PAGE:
In short, an inclusive organisation is one that will flourish.
Something I find deeply disappointing is how many SLTs brush D&I aside saying “we haven’t got the time; we must focus on operations and commercial areas to achieve our strategic goals”. Not being able to see the strategic leverage of D&I is strategic myopia. D&I are organisation-wide experiences, organisations are emersed in them, whether actively engaging in them or not. Ignore them and people will notice. Why? Because stakeholders expect contemporary organizations to reflect people diversity and respond to the potential of a diverse workforce community. D&I are not optional and the legal framework that underpins Diversity and Equality essentially provides a floor upon which beyond practice can be nurtured and enhanced.
Key to the D&I relationship is that a diverse workforce does not mean an inclusive workforce. Equally, an inclusive workforce does not mean a diverse workforce. For organizations to benefit we need mutual inclusivity, a strong overlap between the two. Nor can we ignore equity which is much more likely to be experienced if inclusion is practiced and felt. Here is the crux of inclusion within the workplace – or anywhere else. You cannot tell someone that they are included, you cannot simply tell people what you have done to enable people to be included, inclusion is a feeling, it is linked to emotional responses that experience triggers. Inclusion and being inclusive have to be supported and underpinned by behaviours that encourage people to feel valued and recognised. Telling people that you are inclusive will simply raise expectations and needs. Violating those expectations will frustrate needs and lead to negative feelings and loss of engagement.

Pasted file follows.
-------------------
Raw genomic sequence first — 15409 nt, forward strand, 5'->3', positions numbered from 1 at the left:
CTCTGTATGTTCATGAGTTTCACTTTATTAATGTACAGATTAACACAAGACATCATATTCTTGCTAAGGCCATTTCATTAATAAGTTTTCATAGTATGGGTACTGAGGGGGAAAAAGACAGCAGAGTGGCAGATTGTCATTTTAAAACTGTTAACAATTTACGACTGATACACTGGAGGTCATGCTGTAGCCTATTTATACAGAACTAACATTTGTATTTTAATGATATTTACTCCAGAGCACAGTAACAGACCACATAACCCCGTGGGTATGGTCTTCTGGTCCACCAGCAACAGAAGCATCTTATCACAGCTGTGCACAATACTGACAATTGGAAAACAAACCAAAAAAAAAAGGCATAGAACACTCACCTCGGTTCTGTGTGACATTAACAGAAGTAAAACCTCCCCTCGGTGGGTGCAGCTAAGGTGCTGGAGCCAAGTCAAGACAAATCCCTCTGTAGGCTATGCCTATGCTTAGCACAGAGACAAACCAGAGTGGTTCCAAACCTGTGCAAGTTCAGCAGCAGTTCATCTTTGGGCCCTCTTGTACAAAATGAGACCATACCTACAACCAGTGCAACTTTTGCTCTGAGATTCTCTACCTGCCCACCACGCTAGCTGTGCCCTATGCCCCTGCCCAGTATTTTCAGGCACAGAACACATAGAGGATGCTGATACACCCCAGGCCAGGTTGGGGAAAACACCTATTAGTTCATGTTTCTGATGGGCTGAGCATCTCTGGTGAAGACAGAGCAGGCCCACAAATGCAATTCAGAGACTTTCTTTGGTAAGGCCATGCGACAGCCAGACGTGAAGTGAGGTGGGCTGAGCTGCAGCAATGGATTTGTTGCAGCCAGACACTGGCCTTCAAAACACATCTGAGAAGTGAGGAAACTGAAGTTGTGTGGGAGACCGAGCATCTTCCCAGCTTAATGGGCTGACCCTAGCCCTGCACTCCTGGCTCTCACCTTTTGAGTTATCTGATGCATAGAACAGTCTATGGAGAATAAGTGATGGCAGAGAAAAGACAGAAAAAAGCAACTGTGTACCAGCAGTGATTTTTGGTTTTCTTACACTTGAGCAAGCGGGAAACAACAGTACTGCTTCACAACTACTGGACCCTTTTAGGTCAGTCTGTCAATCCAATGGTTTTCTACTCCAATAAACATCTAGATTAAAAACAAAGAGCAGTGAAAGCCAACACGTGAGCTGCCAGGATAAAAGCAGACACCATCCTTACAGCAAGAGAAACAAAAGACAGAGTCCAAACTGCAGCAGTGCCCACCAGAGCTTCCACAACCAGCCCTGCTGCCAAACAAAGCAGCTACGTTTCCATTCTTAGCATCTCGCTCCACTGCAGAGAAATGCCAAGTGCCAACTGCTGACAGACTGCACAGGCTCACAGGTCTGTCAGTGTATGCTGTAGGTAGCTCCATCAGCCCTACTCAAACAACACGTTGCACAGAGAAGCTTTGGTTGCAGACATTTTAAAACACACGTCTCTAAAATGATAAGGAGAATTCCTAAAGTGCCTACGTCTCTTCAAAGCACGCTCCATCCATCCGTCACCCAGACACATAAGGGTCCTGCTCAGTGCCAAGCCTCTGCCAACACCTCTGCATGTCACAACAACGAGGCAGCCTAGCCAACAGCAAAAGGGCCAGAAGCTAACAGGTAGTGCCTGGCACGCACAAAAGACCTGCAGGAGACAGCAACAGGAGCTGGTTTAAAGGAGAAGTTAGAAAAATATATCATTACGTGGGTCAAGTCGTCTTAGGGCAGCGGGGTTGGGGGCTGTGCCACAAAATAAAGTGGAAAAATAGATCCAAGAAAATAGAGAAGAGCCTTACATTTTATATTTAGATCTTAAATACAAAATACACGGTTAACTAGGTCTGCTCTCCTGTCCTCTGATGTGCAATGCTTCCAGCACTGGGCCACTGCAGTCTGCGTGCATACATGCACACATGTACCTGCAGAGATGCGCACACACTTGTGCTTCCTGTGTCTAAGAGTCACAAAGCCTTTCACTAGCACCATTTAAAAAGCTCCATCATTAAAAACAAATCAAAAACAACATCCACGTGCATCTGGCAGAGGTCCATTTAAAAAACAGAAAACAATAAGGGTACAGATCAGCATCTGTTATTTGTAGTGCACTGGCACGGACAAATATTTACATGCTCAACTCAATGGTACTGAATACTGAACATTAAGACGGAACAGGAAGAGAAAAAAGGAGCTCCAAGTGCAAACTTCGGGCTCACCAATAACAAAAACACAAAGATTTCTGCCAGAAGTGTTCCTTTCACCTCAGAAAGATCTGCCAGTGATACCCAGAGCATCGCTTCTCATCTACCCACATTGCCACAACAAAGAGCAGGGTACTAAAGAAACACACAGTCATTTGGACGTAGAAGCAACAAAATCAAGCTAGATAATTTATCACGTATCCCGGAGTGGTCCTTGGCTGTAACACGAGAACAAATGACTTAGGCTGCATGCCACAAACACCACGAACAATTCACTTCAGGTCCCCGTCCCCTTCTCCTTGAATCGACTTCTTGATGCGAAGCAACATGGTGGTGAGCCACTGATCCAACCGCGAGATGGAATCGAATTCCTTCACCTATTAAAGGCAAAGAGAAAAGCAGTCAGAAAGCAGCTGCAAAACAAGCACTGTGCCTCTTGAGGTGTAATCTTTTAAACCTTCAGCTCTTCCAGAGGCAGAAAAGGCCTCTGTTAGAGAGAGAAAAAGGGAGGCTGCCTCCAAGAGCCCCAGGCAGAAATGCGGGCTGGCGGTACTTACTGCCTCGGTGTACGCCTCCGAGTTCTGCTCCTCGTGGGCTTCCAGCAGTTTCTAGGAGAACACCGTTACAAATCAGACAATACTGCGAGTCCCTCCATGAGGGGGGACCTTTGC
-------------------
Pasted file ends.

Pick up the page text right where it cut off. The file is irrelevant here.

I will explore the emersion of DREAM into organisations.
- Data analytics
- Raising awareness and acceptance
- Encouraging and engaging others
- Aspiring to improve and challenge
- Merging, monitoring and embedding positive techniques